Since the start of the outbreak, Tilenov and KGZ have made virus prevention a top priority. The company immediately offered its drivers video training covering COVID-19 safety basics including proper hand washing techniques and how to practice social distancing. The truckload carrier has also provided each driver with gloves and an adequate supply of hand sanitizer and masks to keep in their cab.

Tilenov detailed KGZ’s truck cleaning routine, too, in which its fleet mechanics or members of a third-party sanitation company thoroughly clean the interior of each vehicle that enters the workshop. Whether a truck comes in for a routine maintenance visit or is scheduled for a monthly inspection, each cab receives a wipe down.

After a couple of months, KGZ hasn’t allowed its safety protocols to slip. In fact, you could argue that it’s become more rigorous.

KGZ requires its 35 drivers to send their managers a wellness check via text every morning and are encouraged to inform the company if they’ve been around anyone who has shown COVID-19-related symptoms.

In addition to wellness checks, Tilenov explained that KGZ has temporarily restricted its drivers from operating in markets with high levels of reported COVID-19 cases. 

“At the moment, we aren’t sending any drivers to California or Florida to keep our workforce safe,” Tilenov said. “On the off chance that we do have to send an emergency load to an affected area, we will instruct drivers to review the safety guidelines beforehand once again.”

Tilenov advises KGZ’s drivers to be protective as they drive over the road. He suggests wearing masks and gloves when outside the vehicle at all times, especially when refueling or walking around truck stops. Tilenov also recommends keeping face-to-face interactions to a minimum at pick-up or drop-off facilities and to ask warehouse staff if it’s possible to remain in the truck while the trailer is being loaded and unloaded.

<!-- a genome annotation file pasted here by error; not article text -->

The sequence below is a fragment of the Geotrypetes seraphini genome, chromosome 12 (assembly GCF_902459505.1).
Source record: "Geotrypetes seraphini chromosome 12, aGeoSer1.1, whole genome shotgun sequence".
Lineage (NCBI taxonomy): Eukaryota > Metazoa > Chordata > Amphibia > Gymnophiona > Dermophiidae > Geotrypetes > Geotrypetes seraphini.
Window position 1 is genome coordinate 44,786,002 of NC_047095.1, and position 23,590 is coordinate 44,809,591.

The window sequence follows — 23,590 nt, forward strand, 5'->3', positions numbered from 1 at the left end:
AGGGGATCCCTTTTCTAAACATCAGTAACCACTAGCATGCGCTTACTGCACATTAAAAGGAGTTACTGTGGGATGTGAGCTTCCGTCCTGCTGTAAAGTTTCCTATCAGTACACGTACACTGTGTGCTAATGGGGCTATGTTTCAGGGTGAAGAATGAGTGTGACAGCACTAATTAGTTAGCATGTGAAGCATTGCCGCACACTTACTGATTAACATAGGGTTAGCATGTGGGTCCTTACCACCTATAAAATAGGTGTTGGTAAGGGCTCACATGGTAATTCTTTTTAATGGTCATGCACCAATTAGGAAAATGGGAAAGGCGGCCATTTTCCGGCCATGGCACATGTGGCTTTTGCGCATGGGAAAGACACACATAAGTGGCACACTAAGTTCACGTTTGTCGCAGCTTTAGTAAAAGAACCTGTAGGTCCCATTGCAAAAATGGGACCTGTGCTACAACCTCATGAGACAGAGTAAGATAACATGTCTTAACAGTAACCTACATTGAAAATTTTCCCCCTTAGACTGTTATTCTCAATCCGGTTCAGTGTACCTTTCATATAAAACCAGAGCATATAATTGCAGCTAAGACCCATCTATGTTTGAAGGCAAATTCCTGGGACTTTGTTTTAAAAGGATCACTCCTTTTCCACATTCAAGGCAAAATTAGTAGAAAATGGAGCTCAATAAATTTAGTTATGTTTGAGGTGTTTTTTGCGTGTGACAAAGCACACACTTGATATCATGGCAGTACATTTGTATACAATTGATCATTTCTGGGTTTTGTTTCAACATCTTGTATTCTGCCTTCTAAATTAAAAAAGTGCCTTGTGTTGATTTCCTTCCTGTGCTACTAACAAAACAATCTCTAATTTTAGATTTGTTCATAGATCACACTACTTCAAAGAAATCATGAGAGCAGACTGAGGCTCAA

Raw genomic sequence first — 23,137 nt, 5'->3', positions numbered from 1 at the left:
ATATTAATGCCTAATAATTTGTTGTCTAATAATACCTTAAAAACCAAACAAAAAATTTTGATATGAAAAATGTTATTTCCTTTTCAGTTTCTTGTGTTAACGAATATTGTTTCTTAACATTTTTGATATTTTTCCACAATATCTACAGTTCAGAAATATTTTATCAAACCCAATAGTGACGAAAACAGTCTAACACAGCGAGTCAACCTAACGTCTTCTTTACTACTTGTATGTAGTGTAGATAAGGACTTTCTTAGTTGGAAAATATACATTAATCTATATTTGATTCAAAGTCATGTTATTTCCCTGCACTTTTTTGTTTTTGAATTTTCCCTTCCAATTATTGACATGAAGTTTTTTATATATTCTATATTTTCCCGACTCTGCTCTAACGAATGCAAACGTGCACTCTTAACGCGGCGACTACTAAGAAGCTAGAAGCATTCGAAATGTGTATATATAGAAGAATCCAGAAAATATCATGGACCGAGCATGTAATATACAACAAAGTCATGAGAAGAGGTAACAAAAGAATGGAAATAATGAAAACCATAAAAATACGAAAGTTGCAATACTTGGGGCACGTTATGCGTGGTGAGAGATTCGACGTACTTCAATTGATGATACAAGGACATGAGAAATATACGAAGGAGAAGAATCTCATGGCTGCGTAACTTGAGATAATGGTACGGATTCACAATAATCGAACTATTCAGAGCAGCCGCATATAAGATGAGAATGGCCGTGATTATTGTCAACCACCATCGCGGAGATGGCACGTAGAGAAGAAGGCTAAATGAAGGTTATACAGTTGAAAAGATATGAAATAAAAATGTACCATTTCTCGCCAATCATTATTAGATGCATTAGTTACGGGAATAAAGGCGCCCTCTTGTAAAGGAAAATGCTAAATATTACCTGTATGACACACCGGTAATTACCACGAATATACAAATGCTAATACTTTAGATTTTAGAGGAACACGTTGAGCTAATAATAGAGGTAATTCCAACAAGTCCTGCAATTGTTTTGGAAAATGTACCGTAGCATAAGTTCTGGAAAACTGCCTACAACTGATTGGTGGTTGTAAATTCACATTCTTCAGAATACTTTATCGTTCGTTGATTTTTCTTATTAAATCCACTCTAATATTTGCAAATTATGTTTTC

He also gave this warning to the company’s drivers. “Always wash your hands before you get into your truck because that is where you spend the majority of your time every day.”

The stringent rules for virus prevention even apply to drivers seeking employment with the company.

When it comes to driver hiring, KGZ provides recruits with a one-night hotel stay near their offices a day before the interview. Tilenov explained this precautionary measure is used to ensure the driver isn’t showing symptoms before interacting with members of the KGZ office.

“We have adjusted our hiring strategies,” Tilenov said. “We used to have at least four people from different departments participate in the interview process but we’ve since limited it to just one person.”

Tilenov advises motor carriers to take similar precautions when it comes to driver recruiting and suggests recruiters ask prospective candidates whether they’ve recently traveled through areas with high COVID-19 infection rates.

Click for more FreightWaves articles by Jack Glenn.

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Jack Glenn

Jack Glenn is an Editorial Associate for FreightWaves and lives in Chattanooga, TN. He is a recent graduate of the University of Georgia Terry College of Business where he earned a degree in Marketing.